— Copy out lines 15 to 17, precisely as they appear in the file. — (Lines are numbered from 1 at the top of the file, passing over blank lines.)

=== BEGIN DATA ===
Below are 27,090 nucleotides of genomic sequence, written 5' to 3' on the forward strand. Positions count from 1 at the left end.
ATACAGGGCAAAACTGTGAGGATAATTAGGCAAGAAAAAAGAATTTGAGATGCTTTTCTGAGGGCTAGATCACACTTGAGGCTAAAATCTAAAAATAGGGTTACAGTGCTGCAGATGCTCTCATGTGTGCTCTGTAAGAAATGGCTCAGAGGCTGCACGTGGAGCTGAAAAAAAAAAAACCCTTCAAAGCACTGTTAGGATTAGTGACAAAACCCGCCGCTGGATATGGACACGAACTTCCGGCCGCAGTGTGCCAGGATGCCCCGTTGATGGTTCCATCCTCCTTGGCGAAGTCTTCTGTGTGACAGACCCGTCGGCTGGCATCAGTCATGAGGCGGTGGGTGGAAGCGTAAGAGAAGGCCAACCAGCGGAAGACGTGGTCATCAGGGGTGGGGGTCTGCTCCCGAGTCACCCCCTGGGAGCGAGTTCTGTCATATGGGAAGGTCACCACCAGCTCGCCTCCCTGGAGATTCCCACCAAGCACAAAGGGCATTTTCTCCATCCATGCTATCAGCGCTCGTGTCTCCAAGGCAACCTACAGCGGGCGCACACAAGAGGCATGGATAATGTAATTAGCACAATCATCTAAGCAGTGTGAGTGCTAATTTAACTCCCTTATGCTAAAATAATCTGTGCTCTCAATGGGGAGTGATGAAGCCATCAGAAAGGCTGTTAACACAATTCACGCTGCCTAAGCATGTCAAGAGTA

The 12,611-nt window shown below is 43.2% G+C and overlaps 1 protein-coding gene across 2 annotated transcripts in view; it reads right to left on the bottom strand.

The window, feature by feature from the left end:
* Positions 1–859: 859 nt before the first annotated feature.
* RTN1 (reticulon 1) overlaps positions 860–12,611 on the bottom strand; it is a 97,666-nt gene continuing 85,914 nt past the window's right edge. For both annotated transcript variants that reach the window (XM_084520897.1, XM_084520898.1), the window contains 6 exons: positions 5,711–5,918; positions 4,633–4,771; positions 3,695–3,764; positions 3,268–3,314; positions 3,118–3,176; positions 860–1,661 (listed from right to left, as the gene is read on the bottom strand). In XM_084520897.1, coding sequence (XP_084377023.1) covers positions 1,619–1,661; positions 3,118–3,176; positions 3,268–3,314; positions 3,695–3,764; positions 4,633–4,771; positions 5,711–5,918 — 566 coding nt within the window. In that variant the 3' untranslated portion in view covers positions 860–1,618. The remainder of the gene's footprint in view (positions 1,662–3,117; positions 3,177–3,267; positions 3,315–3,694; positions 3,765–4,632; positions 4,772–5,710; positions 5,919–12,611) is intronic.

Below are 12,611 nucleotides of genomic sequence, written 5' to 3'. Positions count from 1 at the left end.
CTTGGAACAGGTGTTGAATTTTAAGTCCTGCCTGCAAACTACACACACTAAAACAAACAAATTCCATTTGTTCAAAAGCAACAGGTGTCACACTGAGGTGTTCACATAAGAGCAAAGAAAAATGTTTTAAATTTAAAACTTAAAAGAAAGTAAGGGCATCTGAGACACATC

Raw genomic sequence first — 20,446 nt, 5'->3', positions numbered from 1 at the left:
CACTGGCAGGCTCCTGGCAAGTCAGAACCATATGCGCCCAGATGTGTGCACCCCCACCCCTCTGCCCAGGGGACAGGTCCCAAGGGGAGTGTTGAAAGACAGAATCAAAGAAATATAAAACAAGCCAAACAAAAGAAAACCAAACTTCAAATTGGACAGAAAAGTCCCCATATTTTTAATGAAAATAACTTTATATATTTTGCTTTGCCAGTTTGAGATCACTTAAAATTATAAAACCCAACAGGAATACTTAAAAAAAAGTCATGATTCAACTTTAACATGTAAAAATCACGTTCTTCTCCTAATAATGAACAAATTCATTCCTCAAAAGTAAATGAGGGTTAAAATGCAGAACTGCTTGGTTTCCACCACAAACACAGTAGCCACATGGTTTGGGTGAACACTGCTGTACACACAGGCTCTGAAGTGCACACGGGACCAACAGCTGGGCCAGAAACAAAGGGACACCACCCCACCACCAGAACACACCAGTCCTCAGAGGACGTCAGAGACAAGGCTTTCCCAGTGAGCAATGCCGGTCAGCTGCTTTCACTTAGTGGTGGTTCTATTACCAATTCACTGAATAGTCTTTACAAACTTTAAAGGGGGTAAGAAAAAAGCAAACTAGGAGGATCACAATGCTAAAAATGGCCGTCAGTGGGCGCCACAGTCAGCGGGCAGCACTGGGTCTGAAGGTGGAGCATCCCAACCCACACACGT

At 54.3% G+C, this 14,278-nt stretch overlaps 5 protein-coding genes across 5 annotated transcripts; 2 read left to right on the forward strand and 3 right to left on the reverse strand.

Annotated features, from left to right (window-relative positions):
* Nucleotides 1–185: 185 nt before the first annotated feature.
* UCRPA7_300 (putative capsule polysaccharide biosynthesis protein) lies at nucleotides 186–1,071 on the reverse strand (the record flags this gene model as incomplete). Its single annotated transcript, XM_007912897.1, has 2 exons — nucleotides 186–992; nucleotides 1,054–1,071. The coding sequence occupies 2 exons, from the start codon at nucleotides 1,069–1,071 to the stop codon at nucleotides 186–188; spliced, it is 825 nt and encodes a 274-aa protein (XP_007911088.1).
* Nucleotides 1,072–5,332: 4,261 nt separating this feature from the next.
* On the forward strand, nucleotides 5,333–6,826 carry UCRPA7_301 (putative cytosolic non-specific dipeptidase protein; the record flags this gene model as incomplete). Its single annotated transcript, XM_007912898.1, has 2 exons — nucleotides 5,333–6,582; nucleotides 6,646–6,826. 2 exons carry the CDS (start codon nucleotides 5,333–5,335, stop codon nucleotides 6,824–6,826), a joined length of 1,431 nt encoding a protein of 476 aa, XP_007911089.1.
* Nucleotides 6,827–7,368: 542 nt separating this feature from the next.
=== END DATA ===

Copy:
* Nucleotides 1,072–5,332: 4,261 nt separating this feature from the next.
* On the forward strand, nucleotides 5,333–6,826 carry UCRPA7_301 (putative cytosolic non-specific dipeptidase protein; the record flags this gene model as incomplete). Its single annotated transcript, XM_007912898.1, has 2 exons — nucleotides 5,333–6,582; nucleotides 6,646–6,826. 2 exons carry the CDS (start codon nucleotides 5,333–5,335, stop codon nucleotides 6,824–6,826), a joined length of 1,431 nt encoding a protein of 476 aa, XP_007911089.1.
* Nucleotides 6,827–7,368: 542 nt separating this feature from the next.